Long Lost Page 26

She pulled up on her pink ’n’ purple leg warmers and winked at Win. “A bed,” she repeated. In case he wasn’t getting the drift.

“Sounds enchanting.”

“Want to see it?”

“Madam”—Win faced her full—“I would rather have my semen removed via a catheter.”

Another wink. “That a fancy way of saying yes?”

I said to Manderson, “Can you tell me about the accident?”

“Who the hell are you anyway?”

“A friend of the driver’s.”

“That’s a load of bull.”

“Why do you say that?”

He took another deep sip. Bananarama ended. Duran Duran’s classic ballad “Save a Prayer” came on. A hush fell over the bar. Someone turned down the lights as the clientele lifted lighters and started swaying as if they were at a concert.

Nigel held up his lighter too. “I’m just supposed to take your word for it—that she sent you?”

He had a point.

“And even if you were, so what? That accident was . . . how long ago did you say?”

I had said it twice. He had heard it twice. “Ten years ago.”

“What would she need to know now?”

I started to ask a follow-up question but he hushed me. The lights went lower. Everyone sang that we should not say a prayer right now, but for some reason we should save it till the morning after. The morning after what? They all rocked back and forth from drink and song with their lighters still raised, and I feared with all the big hair this had to be a major fire hazard. Most patrons, including Nigel Manderson, had tears in their eyes.

This was getting us nowhere. I decided to prod a bit. “The accident didn’t happen the way your report says.”

He barely glanced at me. “So now you’re saying I made a mistake?”

“No, I’m saying you lied and covered up the truth.”

That made him stop. He lowered the lighter. So did others. He looked around, nodding at friends, looking for support. That wasn’t my concern. I kept my eyes on him. Win was already checking out the competition. He was armed, I knew. He didn’t show me the weapon and I know that they are supposed to be hard to come by in the UK. But Win had at least one firearm on him.

I didn’t think we’d need it.

“Piss off,” he said.

“If you lied about something, I’m going to find out what.”

“Ten years later? Good luck. Besides, I didn’t have anything to do with the report. It had all pretty much been taken care of when I got there.”

“What’s that supposed to mean?”

“I wasn’t called first, pally.”

“Who was?”

He shook his head. “You said Mrs. Collins sent you?”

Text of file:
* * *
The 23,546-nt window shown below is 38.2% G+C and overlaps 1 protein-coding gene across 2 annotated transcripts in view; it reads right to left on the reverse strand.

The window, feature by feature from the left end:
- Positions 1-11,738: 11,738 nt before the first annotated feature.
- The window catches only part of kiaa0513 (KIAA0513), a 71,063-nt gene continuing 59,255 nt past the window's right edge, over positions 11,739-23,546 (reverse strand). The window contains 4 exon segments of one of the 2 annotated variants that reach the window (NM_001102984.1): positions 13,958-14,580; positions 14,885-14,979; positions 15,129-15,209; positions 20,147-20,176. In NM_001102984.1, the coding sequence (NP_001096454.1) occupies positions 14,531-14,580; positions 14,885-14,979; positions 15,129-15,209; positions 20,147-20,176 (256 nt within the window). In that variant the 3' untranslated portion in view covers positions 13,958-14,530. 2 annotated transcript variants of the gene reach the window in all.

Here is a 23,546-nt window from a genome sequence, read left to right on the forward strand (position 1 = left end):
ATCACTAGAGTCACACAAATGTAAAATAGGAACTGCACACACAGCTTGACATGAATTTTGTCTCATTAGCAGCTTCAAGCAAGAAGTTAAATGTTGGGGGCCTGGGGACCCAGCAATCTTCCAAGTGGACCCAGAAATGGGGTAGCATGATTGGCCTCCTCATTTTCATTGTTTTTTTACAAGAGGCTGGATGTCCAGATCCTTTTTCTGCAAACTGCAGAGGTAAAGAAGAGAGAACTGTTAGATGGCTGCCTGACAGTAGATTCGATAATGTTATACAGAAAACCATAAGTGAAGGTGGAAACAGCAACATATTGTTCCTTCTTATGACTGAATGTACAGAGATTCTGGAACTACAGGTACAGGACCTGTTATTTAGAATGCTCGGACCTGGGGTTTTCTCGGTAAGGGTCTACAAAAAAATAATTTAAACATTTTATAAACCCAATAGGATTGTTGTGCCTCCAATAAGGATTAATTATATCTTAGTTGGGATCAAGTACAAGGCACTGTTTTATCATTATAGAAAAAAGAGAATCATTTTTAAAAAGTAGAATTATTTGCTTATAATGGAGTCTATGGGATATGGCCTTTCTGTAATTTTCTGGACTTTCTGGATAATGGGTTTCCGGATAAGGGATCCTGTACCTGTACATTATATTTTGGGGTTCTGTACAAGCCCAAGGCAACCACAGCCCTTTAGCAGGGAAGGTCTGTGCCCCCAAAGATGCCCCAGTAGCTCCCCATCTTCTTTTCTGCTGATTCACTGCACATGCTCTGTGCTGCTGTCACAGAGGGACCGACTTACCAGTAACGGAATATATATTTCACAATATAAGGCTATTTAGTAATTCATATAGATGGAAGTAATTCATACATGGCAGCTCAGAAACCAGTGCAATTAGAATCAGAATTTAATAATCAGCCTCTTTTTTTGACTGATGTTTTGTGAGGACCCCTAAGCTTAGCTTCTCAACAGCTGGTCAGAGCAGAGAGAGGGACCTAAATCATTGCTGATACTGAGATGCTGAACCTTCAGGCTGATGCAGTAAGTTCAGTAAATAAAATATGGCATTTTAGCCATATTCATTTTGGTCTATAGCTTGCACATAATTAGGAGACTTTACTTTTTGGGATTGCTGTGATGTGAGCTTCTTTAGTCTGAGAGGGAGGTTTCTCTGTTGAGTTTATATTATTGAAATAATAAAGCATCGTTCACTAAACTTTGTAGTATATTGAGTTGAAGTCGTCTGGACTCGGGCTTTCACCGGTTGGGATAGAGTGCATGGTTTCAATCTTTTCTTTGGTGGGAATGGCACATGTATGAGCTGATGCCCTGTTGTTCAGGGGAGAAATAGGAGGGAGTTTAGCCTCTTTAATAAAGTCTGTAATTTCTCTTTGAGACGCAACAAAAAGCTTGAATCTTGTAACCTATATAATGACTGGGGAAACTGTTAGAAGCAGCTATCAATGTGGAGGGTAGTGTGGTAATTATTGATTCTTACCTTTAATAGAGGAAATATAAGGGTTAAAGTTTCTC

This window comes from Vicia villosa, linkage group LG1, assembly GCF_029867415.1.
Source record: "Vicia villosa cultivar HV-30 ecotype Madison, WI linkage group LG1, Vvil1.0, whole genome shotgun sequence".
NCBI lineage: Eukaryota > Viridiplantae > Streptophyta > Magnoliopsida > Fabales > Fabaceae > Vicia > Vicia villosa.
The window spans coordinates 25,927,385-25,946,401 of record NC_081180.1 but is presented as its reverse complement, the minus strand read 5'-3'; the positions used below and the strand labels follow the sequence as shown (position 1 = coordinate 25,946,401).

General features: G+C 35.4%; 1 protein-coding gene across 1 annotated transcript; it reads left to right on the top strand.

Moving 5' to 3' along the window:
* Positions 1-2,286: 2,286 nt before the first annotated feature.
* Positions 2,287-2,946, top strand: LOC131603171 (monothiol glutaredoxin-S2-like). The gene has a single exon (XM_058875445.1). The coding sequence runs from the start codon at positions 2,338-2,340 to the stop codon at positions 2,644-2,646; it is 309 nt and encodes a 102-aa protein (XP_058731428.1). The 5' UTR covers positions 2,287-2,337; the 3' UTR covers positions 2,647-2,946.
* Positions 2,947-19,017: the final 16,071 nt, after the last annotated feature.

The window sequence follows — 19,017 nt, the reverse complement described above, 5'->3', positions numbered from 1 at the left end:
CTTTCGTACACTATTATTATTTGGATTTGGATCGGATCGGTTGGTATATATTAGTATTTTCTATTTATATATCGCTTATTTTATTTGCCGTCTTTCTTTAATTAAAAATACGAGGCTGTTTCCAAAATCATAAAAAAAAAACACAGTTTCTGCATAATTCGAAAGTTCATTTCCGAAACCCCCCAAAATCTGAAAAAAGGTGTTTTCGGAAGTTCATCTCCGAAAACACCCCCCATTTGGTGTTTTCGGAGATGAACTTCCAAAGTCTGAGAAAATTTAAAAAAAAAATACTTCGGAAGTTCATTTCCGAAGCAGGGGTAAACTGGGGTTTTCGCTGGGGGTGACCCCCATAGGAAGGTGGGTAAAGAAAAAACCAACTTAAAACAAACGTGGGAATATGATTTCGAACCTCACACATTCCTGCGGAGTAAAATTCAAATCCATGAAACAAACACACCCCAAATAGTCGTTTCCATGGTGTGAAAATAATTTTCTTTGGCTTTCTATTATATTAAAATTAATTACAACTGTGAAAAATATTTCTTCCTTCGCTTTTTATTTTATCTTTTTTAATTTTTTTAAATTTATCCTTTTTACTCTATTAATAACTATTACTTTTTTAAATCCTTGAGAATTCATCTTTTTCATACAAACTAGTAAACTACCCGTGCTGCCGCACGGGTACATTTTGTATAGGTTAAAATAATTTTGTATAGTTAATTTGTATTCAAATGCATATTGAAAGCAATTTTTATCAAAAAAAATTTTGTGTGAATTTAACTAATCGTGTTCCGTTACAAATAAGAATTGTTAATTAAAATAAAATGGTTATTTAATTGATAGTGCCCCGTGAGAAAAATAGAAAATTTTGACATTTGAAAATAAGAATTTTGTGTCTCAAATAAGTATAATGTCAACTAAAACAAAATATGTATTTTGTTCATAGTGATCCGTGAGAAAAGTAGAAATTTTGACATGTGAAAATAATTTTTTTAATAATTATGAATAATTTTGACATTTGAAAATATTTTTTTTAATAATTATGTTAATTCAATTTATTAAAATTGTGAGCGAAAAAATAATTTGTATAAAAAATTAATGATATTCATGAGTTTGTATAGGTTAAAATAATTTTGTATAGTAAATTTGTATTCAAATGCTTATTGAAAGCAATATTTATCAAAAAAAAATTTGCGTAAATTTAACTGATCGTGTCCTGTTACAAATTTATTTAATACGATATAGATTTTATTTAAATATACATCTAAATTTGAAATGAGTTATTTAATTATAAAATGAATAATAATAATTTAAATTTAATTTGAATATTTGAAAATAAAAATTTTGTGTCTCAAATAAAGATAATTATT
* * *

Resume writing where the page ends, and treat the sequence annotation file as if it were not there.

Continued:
Suddenly he remembers the name and that she was married. “Yes.”

“Well, she’d know. Or maybe ask her friend who called it in.”

I let that sink in. Then: “What was her friend’s name?”

“Damned if I know. Look, you want to go tilting at windmills? I just signed the report. I don’t give a crap anymore. I got my pitiful pension. Nothing they can do to me. Yeah, I remember it, okay? I got to the scene. Her friend, rich girl, I don’t remember her name. She called it in to someone at the top. One of my superiors was already there, a pissant maggot named Reginald Stubbs, but don’t bother calling him, cancer ate him up three years ago, thank Christ. They carted off the little girl’s body. They rushed the mom to the hospital. That was all I know.”

“Did you see the girl?” I asked.

He looked up from his drink. “What?”

“You said they carted off the little girl’s body. Did you actually see it?”

“It was in a bag, for chrissake,” he said. “But judging by the amount of blood, there wouldn’t have been much to see even if I looked inside.”


IN the morning Terese and I headed to Karen Tower’s house while Win met with his “solicitors” to do some of the legal legwork, like getting the car accident’s file and—man, I didn’t even want to think about this—figuring out how to exhume Miriam’s body.

We took a London black taxi, which compared to the rest of the world’s cab services is one of life’s simple pleasures. Terese looked surprisingly good and focused. I’d filled her in on my conversation with Nigel Manderson at the pub.

“You think the woman who called it in was Karen Tower?” she asked.

“Who else?”

She nodded but said no more. We drove in silence for a few minutes when Terese leaned forward and said, “Drop us off at the next corner.”

The driver did. She started down the street. I’ve been to London only a few times so it wasn’t like I knew the area, but this wasn’t Karen Tower’s address. Terese stood on the corner. The sun was starting to get strong. She shaded her eyes. I waited.

“This is where the accident happened,” Terese said.

The corner could not have been more nondescript.

“I haven’t been back here.”

I saw no reason that she should have been, but I said nothing.

“I came off of that exit ramp. I took it too fast. A truck floated into my lane right around there.” She pointed. “I tried to turn away but . . .”

I looked around as if there might still be some telltale clue a decade later, strange skid marks or something. There was nothing. Terese started walking down the street. I caught up to her.

“Karen’s house—well, I guess it’s Rick and Karen’s house, right?—it’s down the roundabout on the left,” she said.

“How do you want to handle it?”

“What do you mean?”

“Do you want me to go alone?” I asked.


“Maybe I can get more out of her.”

Terese shook her head. “You won’t. Just stay with me, okay?”


There were dozens of people already at the house on Royal Crescent. Mourners. I hadn’t really considered that, but of course. Rick Collins was dead. People would come by to comfort the widow and pay their respects. Terese hesitated at the foot of the outside steps, but then she took my hand firmly.

When we first entered, I felt Terese stiffen. I followed her gaze to a dog—a bearded collie; I know because Esperanza has the same kind—curled up on a mat near the corner. The dog looked old and worn and wasn’t moving. Terese let go of my hand and bent down to pet the dog.

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